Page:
We just charged once on the homeward trip. Again, this Supercharger site did not have a pull-in site, so we had to unhitch again. This site was also very busy, the first time I've seen a completely full charging site. In the few minutes it took to unhook, a site opened up. By the time I got back from the Meijer bathroom and had my late lunch, we were charged sufficiently to get home.
We used 102 kWh on the trip home, averaging 471 kWh/mile. This was a little less efficient than our first leg, but there may have been a slight headwind and I may have sped up as we neared home.
I think that I'm gaining more confidence with each trip, but know that there is still much to learn, especially as we begin to experience colder weather conditions. I really look forward to new charging station installations, better designed for ev towing.
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Old 09-20-2022, 01:15 PM   #31
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Excellent report, thanks!
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Old 09-20-2022, 01:17 PM   #32
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Thanks for the report Steve. We are currently touring Vancouver island with our EV RV combo. There are only a couple superchargers on the island so we have been using our CCS adapter. Most of our charging has been in campgrounds other than a couple stops at BC hydro CCS/Chademo sites. Headed back to the mainland in a few days on the Powell river crossing. Then we’ll take the Sunshine Coast back to horse shoe bay and then the sea to sky highway back to the BC interior. Should be fun.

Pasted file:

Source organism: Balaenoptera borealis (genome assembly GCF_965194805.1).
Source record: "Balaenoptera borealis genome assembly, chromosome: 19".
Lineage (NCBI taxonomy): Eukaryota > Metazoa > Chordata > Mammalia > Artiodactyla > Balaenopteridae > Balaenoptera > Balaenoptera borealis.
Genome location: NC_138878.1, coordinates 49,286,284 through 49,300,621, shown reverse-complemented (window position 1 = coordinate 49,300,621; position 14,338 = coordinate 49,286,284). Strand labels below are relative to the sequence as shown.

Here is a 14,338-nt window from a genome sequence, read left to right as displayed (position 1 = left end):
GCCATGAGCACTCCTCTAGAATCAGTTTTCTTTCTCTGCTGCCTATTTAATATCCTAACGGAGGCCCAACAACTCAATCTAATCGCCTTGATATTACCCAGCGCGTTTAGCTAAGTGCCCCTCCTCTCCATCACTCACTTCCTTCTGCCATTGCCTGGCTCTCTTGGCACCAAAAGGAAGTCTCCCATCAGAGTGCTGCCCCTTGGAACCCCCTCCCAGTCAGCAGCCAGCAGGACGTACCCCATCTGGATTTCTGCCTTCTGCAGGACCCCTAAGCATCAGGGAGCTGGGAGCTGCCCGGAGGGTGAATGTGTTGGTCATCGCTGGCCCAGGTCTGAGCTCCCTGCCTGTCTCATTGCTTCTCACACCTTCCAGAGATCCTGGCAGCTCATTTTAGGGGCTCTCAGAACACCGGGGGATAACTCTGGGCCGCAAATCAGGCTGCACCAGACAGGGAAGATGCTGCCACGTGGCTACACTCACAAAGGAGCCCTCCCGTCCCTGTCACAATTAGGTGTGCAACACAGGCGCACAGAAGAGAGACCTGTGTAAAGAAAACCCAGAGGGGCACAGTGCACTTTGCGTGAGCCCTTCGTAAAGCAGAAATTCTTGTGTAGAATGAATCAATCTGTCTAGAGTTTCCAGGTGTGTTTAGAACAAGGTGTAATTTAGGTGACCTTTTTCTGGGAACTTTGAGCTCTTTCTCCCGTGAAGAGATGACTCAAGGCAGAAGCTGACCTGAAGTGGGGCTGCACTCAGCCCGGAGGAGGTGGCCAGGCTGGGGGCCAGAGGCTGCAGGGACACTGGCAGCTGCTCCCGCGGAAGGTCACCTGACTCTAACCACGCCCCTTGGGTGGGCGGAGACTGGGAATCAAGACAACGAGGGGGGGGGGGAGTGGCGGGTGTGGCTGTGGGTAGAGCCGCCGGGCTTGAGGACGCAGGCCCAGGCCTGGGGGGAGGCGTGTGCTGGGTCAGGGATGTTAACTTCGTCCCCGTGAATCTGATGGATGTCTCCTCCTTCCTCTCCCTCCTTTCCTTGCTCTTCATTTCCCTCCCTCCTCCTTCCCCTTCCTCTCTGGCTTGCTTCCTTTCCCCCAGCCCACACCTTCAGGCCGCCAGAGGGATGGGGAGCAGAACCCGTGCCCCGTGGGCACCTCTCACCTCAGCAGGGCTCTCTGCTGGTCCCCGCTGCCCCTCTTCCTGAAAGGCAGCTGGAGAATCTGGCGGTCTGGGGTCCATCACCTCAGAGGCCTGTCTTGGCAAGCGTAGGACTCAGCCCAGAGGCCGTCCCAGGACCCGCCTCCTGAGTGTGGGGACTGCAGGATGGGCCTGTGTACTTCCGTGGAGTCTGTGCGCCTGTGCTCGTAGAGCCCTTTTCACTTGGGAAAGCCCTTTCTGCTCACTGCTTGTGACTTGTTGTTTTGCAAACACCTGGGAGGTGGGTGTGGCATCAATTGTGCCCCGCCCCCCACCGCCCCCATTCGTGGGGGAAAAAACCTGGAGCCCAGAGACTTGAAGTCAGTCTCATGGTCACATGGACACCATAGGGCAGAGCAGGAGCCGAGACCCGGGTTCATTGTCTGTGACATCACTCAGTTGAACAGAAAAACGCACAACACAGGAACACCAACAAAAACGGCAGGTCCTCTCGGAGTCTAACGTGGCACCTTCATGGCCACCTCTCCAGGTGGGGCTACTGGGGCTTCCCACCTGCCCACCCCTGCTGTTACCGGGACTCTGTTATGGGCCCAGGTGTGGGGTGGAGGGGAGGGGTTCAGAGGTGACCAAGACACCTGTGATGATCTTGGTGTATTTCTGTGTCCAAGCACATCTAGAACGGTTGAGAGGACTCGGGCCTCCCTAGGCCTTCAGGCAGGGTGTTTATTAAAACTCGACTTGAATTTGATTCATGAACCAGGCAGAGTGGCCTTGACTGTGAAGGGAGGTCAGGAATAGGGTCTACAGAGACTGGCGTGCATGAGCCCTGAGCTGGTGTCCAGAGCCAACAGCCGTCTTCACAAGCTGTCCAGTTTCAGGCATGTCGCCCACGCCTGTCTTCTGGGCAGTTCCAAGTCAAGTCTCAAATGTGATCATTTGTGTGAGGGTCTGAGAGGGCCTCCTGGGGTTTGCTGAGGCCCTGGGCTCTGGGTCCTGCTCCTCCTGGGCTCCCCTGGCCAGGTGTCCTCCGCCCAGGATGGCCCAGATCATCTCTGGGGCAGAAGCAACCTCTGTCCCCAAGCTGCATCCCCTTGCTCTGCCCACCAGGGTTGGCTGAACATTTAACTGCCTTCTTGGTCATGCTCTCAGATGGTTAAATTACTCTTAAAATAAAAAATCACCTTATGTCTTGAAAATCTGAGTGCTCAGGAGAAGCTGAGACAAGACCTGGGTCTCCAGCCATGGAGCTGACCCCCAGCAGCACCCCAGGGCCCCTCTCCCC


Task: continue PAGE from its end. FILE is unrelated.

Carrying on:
Stay safe on the road Steve.
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Old 09-22-2022, 04:40 AM   #33
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CCS Combo 1 Adapter

John,
Are you using your CCS Adapter to charge your Tesla at CCS DC fast chargers? If so, I am interested in your experiences. One potential advantage I see is that CCS sites would allow pull-through charging, hence not having to unhitch the trailer.
Tesla Supercharging locations have been adequate for our towing needs so far, but as we venture westward from the Midwest, the purchase of a $250 CCS Combo 1 Adapter may be necessary (at least for peace of mind).
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Old 09-22-2022, 07:21 AM   #34
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We definitely use our CCS adapter and for various reasons. Sometimes it’s access with the trailer and sometimes location. Right now we are up island on Vancouver island and there is simply no superchargers. Our preference is usually superchargers but the adapter is cheap and the convenience is huge.

This is a FLO site in Castelgar. Easy access. 100 kw. Easy Peasy.

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Old 10-08-2022, 06:40 PM   #35
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forth EV towing trip

Just a short 40 mile trip to Pokagon State park, we only decided to camp there the night before. Since it was such a short trip, I only charged our Model Y Long Range to 80%. I also drove at or above the 70 MPH speed limit, which I rarely do when towing with our Honda Odyssey, as this would cause a severe mileage penalty. We arrived with about 53% charge remaining having used 502 Wh/mile. Our campsite had a 50A power post, so we were easily recharged to 80% overnight. As a courtesy, I informed the campground check-in that I intended to charge my vehicle at the campsite and was told that they had never had that brought up before, but they could not see why not.